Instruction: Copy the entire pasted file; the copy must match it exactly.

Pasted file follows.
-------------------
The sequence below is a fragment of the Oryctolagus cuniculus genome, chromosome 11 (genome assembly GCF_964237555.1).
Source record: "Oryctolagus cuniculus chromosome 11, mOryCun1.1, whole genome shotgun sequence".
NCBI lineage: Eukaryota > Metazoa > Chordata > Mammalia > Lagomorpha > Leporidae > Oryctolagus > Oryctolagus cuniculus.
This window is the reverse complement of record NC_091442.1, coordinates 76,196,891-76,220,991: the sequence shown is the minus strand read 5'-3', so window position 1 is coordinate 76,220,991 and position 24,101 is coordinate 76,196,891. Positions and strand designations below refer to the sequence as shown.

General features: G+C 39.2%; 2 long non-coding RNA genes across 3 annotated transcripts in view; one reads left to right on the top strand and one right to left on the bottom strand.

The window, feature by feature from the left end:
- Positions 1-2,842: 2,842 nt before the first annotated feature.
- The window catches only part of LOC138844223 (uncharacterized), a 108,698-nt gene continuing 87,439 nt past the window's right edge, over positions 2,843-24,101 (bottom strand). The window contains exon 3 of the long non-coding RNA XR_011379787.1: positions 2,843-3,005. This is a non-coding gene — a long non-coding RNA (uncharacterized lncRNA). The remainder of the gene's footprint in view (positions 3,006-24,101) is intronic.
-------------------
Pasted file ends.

The sequence below is a fragment of the Oryctolagus cuniculus genome, chromosome 11 (genome assembly GCF_964237555.1).
Source record: "Oryctolagus cuniculus chromosome 11, mOryCun1.1, whole genome shotgun sequence".
NCBI lineage: Eukaryota > Metazoa > Chordata > Mammalia > Lagomorpha > Leporidae > Oryctolagus > Oryctolagus cuniculus.
This window is the reverse complement of record NC_091442.1, coordinates 76,196,891-76,220,991: the sequence shown is the minus strand read 5'-3', so window position 1 is coordinate 76,220,991 and position 24,101 is coordinate 76,196,891. Positions and strand designations below refer to the sequence as shown.

General features: G+C 39.2%; 2 long non-coding RNA genes across 3 annotated transcripts in view; one reads left to right on the top strand and one right to left on the bottom strand.

The window, feature by feature from the left end:
- Positions 1-2,842: 2,842 nt before the first annotated feature.
- The window catches only part of LOC138844223 (uncharacterized), a 108,698-nt gene continuing 87,439 nt past the window's right edge, over positions 2,843-24,101 (bottom strand). The window contains exon 3 of the long non-coding RNA XR_011379787.1: positions 2,843-3,005. This is a non-coding gene — a long non-coding RNA (uncharacterized lncRNA). The remainder of the gene's footprint in view (positions 3,006-24,101) is intronic.